Beijing, China: Golf has been a global game for decades, a fact that was further underscored by its return to the Olympic Games beginning in 2016 in Rio de Janeiro, Brazil.
Beyond the actual playing of the game in well over 100 countries, the next step in its continued global reach is the adoption of a single set of handicapping and course rating standards, so that a round of golf in Boston, for instance, can be reasonably compared with one in Beijing.
The China Golf Association (CGA) and its provinces recently took an important step in this regard, adopting the USGA Handicap System and its uniform process for determining USGA Course Rating and Slope Rating, which are used to calculate a Handicap Index.
In late September, leaders from the USGA’s Handicapping and Course Rating department travelled to China to celebrate a monumental occasion in global course-rating standards. For the first time, the USGA presented the CGA with a Chinese translation of its Course Rating Guide.
In addition to the obvious benefits of providing a more complete understanding of the Course Rating Guide, the meeting also gave China’s provinces a unified and comprehensive method of course rating.
The meeting with the CGA took place at the Tian’an Holiday Golf Club in Beijing. Representing the USGA were Steve Edmondson, Managing Director of Handicapping, Course Rating and GHIN; Mary Kate Kemp, Director of Handicap and Course Rating Administration; and Scott Hovde, Assistant Director of Handicap and Course Rating Administration.
Edmondson and Zhang Xiaoning, the Secretary General of the CGA, introduced the formal relationship between the USGA and CGA for both handicapping and course rating to the 40-plus attendees, which comprised a mix of CGA and regional golf association employees and volunteers representing China’s nine provinces.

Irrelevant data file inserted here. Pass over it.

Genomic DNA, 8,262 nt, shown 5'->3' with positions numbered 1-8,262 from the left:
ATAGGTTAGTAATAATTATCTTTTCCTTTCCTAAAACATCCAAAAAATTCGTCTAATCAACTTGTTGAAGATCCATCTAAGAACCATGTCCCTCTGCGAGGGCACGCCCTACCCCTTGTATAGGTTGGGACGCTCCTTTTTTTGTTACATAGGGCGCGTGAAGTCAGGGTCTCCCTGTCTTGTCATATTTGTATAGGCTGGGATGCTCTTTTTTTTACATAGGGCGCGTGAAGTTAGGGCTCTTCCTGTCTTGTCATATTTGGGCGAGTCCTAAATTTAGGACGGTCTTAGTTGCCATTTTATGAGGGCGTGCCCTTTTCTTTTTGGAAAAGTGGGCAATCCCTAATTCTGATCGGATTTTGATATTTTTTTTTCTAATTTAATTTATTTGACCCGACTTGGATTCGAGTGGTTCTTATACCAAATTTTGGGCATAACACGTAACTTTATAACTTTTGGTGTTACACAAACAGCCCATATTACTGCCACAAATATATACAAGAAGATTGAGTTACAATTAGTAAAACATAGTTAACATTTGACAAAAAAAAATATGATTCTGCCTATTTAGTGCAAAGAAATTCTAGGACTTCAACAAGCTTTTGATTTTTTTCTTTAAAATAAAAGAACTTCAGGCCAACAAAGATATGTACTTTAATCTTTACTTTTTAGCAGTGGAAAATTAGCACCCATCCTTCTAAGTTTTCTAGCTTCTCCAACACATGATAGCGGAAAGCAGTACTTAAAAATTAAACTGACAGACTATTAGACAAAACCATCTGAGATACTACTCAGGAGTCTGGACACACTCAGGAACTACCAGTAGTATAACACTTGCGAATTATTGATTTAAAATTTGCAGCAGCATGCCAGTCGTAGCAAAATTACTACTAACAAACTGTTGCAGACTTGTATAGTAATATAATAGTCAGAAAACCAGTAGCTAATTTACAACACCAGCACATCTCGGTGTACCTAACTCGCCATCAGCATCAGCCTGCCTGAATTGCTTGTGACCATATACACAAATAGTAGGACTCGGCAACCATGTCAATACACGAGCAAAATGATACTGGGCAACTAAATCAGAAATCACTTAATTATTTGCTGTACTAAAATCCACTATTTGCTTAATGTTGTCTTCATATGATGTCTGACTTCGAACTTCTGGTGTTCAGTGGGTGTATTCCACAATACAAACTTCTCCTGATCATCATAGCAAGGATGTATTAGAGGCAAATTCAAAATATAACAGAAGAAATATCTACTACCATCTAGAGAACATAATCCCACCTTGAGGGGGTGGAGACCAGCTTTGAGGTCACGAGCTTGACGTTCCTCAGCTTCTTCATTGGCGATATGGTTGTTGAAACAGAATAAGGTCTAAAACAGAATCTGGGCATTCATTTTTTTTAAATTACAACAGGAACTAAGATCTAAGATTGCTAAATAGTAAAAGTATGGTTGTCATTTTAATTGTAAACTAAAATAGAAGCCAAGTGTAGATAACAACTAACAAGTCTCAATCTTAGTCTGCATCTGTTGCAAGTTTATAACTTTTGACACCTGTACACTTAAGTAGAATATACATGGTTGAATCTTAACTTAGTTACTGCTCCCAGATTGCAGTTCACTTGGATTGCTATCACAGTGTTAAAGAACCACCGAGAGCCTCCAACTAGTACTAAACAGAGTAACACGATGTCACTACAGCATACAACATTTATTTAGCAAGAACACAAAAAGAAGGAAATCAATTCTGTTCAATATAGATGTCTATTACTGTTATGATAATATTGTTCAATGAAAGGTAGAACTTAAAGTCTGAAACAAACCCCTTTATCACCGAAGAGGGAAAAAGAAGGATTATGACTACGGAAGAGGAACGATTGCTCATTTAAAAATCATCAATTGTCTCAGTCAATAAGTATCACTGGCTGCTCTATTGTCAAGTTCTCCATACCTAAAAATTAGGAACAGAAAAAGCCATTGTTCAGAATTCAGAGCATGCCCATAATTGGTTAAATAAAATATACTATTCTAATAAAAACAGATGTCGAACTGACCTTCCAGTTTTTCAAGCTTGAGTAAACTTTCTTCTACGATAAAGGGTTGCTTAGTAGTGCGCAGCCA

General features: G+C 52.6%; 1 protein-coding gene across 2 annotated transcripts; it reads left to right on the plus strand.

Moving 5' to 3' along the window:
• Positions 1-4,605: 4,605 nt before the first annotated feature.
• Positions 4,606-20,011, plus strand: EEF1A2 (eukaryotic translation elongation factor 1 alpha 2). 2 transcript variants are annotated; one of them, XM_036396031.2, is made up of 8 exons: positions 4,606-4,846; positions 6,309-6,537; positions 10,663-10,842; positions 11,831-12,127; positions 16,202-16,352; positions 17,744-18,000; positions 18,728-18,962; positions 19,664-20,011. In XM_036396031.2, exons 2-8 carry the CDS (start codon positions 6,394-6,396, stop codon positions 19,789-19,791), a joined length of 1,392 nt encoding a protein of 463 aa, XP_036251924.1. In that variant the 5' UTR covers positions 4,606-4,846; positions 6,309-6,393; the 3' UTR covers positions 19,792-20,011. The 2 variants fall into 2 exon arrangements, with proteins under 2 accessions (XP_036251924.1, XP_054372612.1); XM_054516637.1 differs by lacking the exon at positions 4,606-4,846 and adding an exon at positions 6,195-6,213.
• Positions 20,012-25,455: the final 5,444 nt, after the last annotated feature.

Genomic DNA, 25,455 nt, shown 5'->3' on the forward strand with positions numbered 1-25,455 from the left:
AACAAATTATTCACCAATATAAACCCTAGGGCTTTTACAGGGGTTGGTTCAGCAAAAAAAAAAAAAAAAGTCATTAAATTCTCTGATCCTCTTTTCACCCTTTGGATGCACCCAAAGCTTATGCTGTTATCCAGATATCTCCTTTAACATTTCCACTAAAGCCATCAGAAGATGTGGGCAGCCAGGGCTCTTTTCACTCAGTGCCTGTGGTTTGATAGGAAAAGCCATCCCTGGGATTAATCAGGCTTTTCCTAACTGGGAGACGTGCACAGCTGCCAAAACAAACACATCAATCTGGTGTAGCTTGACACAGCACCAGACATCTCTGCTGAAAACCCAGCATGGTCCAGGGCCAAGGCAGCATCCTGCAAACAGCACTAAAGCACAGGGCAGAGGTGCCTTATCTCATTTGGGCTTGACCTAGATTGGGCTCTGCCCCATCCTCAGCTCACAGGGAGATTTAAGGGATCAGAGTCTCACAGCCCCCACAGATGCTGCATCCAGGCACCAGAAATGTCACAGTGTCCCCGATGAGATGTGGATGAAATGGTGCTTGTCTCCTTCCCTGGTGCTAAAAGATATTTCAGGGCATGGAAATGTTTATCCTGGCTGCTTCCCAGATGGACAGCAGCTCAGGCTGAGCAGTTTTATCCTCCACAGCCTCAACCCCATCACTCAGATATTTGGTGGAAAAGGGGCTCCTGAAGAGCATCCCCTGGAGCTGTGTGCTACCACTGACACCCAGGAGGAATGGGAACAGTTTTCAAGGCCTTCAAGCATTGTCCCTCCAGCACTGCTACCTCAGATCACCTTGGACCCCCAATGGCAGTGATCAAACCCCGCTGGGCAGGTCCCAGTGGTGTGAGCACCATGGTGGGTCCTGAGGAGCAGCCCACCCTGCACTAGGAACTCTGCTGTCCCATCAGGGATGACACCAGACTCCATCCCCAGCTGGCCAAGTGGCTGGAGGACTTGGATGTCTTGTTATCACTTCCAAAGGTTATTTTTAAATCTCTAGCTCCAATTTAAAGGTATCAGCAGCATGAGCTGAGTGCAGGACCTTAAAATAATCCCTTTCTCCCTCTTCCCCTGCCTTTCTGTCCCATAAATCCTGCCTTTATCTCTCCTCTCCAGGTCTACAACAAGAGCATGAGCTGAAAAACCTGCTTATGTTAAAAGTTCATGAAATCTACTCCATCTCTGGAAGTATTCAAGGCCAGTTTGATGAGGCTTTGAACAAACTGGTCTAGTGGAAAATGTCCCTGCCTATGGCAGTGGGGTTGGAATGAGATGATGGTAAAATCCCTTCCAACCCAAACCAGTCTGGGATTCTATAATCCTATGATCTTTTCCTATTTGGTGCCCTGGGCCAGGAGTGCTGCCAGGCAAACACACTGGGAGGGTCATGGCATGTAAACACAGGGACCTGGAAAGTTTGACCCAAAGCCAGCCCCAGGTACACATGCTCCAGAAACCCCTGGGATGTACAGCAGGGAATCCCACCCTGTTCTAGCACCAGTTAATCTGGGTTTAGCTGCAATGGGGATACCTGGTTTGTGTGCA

The education portion of the three-day workshop started with an overview of the USGA Handicap System. The final two days focused on the training and implementation of the USGA Course Rating System.
“We started the group indoors to get them up to speed on the tables and adjustments and how the whole system works,” said Hovde. “Then we went outside and rated a number of holes as a group and then independently to compare results. It was a statement that the CGA is putting in the time and effort to get this started.”
The adoption process was a six-month endeavour that began with a Stateside visit from the CGA to the USGA in early May. The initial visit introduced CGA employees to concepts, training material and an implementation strategy, but a proactive educational session within China was the final step in ensuring a nationwide adoption.
The representatives are now responsible for educating other staff members and volunteers to further the flow of information as the system takes root.
Although Chinese was not the first translated version of the USGA Course Rating Guide – Japanese, Italian and German versions already exist, among others – bringing it to the world’s most populous country is a crucial step in establishing global consistency in handicapping and course rating.
By Jonathan Wilhelm, USGA social media specialist.
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